The steady blue glare of the stage emanated and expanded, lighting up the expectant faces of the audience. Rows of chairs were arranged behind me. At the beginning of that night, there were 15. 15 other familiar faces on the stage, waiting to take their turn. We were 15 friends even as we competed. When the bell of doom rang, everyone stood and applauded, not just out of sympathy but respect.They walked off the stage, which was as red as a stop sign, into the receiving embrace of a warm sofa. And yet round after round, the competition continued late into the night. The clock ticked past 10 and then 11. The words, like darts, ran circles around the children left on the stage. One flustered glance, one wrong turn of the mind, and all the dreams and aspirations of years of dedication sunk could sink into quicksand. Even as the judges dove deeper and deeper into the depths of the dictionary, a dwindling number managed to find their way into the depths of the finals, including me, to my own surprise.
It was my first time on national television and my first time at this point on the stage.The previous year, I had missed a word that I knew, which is the worst kind of mistake. That kind of mistake was embarrassing and almost disappointing because I constantly played back what I could have said in my head, but the simple fact remained unchanged.Yet, this time around, the dice I rolled always hit the lucky number, with more ease than I expected. Finally, it was down to the final two.We went back and forth for what seemed like an eternity. My mind was completely tuned to the moment, and I honestly cannot remember any other thought in my mind. To this day, 3 three years later, there are very few occurrences for which my focus was at such a level of intensity. The judges dug further and further into their list. Though my heart was beating fast, as I spelled my way through each round. Each word managed to strike the right note in my brain. Finally, I heard those words that I had watched on television for years: “If you spell the next word correctly, you will be declared the Scripps National Spelling Bee Champion.”.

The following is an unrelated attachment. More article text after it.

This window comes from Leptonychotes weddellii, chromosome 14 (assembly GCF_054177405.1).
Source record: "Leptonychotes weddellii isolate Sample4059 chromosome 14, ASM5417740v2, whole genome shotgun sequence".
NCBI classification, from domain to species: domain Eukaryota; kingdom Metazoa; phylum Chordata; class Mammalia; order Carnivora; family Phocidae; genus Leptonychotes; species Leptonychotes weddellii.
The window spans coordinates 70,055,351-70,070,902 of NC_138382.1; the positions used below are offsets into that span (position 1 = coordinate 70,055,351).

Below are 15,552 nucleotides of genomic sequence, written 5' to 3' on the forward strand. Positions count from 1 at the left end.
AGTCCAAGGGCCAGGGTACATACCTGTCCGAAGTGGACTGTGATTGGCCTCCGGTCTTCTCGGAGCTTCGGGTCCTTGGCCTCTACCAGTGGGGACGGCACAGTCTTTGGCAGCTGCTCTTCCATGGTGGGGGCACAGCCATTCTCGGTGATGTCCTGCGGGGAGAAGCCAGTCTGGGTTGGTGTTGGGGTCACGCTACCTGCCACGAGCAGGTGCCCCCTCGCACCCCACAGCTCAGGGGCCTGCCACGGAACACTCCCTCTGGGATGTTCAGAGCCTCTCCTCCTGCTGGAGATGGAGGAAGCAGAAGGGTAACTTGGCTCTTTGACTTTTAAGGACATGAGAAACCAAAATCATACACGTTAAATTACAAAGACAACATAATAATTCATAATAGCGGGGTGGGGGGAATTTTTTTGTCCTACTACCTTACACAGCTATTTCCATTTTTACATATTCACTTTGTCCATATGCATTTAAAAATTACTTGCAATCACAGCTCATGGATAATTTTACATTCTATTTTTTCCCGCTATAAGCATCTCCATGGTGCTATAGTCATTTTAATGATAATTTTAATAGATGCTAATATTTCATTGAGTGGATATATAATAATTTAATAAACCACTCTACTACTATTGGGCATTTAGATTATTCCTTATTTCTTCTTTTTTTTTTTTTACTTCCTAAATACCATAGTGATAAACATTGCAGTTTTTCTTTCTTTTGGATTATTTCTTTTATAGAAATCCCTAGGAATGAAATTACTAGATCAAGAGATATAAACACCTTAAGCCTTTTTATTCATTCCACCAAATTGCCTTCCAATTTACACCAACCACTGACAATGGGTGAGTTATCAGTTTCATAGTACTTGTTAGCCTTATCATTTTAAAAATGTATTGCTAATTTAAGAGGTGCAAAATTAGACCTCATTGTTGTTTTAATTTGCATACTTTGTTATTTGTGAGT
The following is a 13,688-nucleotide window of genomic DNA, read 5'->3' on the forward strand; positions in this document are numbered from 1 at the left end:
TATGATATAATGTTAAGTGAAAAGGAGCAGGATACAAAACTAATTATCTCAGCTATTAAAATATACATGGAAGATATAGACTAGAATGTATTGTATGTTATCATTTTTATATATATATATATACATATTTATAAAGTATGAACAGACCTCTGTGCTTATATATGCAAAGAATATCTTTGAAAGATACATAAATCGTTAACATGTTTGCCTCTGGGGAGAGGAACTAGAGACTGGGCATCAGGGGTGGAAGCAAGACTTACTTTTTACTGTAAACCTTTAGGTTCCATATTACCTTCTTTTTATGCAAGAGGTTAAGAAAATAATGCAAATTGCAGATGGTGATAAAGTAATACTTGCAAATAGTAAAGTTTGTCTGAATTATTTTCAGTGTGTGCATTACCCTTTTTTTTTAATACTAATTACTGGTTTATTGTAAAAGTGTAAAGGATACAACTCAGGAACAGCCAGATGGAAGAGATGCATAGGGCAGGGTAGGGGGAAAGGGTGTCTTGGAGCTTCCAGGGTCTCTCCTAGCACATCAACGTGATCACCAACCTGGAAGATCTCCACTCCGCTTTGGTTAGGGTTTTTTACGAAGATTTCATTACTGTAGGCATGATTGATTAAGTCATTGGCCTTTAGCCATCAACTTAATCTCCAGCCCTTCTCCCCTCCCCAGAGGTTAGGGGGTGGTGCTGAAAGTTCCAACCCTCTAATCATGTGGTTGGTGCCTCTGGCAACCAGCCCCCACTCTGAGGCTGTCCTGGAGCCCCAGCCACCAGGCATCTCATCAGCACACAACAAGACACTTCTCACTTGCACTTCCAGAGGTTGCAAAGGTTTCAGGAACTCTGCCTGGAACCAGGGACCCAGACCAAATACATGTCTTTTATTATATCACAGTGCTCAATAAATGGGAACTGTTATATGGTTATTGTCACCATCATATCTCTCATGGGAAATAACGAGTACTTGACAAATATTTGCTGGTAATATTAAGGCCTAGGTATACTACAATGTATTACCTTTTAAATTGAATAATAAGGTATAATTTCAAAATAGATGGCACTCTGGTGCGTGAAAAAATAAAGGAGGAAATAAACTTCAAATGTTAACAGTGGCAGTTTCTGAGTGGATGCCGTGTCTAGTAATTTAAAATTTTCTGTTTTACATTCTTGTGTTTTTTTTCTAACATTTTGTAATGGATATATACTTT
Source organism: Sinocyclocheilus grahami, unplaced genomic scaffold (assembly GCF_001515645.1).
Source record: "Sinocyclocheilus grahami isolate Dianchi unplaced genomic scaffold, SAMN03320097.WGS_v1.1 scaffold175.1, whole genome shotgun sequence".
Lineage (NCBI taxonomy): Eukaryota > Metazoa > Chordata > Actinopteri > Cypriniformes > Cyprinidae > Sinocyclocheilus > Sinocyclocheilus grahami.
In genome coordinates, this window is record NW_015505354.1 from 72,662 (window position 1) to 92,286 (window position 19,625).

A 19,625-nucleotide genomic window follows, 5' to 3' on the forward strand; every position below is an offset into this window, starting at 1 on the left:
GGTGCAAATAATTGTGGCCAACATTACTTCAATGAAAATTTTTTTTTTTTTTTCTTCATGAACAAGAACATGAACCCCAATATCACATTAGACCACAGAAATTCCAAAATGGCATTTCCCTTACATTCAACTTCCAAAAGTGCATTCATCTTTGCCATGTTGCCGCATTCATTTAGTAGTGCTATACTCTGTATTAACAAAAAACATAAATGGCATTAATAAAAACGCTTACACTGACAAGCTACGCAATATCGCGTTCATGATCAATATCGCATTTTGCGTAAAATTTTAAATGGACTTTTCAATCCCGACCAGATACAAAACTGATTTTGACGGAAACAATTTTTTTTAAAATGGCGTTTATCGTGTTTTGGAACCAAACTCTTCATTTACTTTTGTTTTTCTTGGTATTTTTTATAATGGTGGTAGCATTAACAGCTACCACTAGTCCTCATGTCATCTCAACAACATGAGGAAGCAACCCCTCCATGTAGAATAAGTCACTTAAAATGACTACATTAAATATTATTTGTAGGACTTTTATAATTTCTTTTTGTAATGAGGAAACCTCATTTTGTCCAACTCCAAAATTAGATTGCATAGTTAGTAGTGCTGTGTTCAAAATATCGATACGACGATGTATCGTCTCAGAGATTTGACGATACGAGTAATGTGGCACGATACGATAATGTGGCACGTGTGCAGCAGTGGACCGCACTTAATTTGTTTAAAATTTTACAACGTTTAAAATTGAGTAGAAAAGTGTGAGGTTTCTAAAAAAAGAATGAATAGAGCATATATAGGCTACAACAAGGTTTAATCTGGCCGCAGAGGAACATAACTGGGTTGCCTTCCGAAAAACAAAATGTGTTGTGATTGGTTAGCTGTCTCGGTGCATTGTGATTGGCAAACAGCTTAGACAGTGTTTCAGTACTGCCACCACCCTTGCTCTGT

My mind was focused, taut like a wire, and I treated this word, marocain, like any other. Consequently, I did not realize what had happened until the confetti fell down like little droplets from a rainbow.Neither was I prepared for what happened next. I was still in complete shock at winning, and at that very moment, I was surprised, to say the least, to see a microphone and hear the words, “ How do you feel?” I pulled together an answer, “It feels like a dream, very surreal”. I had visualized this moment for so long, but this part had never been a part of what I imagined.
I had joined the spelling bee because of my knack for words. But another unspoken factor was that it was not my natural instinct or desire to be in the spotlight. And there I was, launched into a world of interviews and attention! I learned that day that there is far more to the spelling bee than learning words. That may be the main event, but a deeper look reveals more. There’s the camaraderie and the unique patience required to wait an hour just to spell ten letters. In the spelling bee, everyone inherently understands that they are not competing against each other, but against the dictionary.
Yet, especially for me, publicity is a critical factor that never came into play when I was simply studying the words. The interviews lined up until 1 A.M., at which point, I was exhausted. My only desire was to sleep, ideally for a long time. Then, I was told, I would have to wake up at 6 A.M for more interviews. So I settled in to try to get the best 5 five hours of sleep possible.The following morning, regardless of my reservations and my weariness, I continued with all the interviews.
Granted, I was an extremely minor celebrity, but I was still unfamiliar with stardom. There were interviews every day, and nearly every time, I was asked the exact same questions to the point where I had a perfectly crafted response every time. The support I received in my hometown was immense. On the last day of school, I returned to school, and they even held a rally to welcome me back. Everyone had little posters with bees on them, and I even made a thank you speech. This moment was the perfect goodbye before going leaving elementary to attend junior high.
I remember walking up to the stage accompanied by my friends, almost like a royal procession! The love from my classmates and teachers was everywhere in the air. One of the most surprising parts after winning was that wherever I went, people would recognize me and say, “Congratulations!”. I would respond with a small smile and thank you.Eventually I became more poised, assertive, and more comfortable and confident with attention, among the many things I learned from spelling bee, which I wouldn’t trade for anything !